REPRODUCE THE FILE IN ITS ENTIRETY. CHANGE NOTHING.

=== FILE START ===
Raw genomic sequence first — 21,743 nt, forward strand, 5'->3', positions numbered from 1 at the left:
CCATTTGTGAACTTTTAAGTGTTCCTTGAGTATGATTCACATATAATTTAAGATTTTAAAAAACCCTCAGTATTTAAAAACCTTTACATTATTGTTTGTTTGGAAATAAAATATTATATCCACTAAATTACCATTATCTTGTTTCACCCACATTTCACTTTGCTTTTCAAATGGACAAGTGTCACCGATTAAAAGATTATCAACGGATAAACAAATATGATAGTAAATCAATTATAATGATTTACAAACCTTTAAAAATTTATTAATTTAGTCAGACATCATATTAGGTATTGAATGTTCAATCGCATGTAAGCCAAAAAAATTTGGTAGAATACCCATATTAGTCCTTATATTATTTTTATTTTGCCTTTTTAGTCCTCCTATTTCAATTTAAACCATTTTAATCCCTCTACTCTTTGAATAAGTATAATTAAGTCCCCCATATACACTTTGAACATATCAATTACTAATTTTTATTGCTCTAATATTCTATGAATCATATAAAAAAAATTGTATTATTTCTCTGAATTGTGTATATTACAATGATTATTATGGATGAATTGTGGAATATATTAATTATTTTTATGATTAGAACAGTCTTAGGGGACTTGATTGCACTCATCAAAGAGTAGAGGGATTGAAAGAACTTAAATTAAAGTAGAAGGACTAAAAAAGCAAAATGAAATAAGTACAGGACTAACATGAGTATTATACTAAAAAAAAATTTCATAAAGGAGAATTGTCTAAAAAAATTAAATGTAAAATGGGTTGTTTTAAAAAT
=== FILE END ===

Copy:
Raw genomic sequence first — 21,743 nt, forward strand, 5'->3', positions numbered from 1 at the left:
CCATTTGTGAACTTTTAAGTGTTCCTTGAGTATGATTCACATATAATTTAAGATTTTAAAAAACCCTCAGTATTTAAAAACCTTTACATTATTGTTTGTTTGGAAATAAAATATTATATCCACTAAATTACCATTATCTTGTTTCACCCACATTTCACTTTGCTTTTCAAATGGACAAGTGTCACCGATTAAAAGATTATCAACGGATAAACAAATATGATAGTAAATCAATTATAATGATTTACAAACCTTTAAAAATTTATTAATTTAGTCAGACATCATATTAGGTATTGAATGTTCAATCGCATGTAAGCCAAAAAAATTTGGTAGAATACCCATATTAGTCCTTATATTATTTTTATTTTGCCTTTTTAGTCCTCCTATTTCAATTTAAACCATTTTAATCCCTCTACTCTTTGAATAAGTATAATTAAGTCCCCCATATACACTTTGAACATATCAATTACTAATTTTTATTGCTCTAATATTCTATGAATCATATAAAAAAAATTGTATTATTTCTCTGAATTGTGTATATTACAATGATTATTATGGATGAATTGTGGAATATATTAATTATTTTTATGATTAGAACAGTCTTAGGGGACTTGATTGCACTCATCAAAGAGTAGAGGGATTGAAAGAACTTAAATTAAAGTAGAAGGACTAAAAAAGCAAAATGAAATAAGTACAGGACTAACATGAGTATTATACTAAAAAAAAATTTCATAAAGGAGAATTGTCTAAAAAAATTAAATGTAAAATGGGTTGTTTTAAAAAT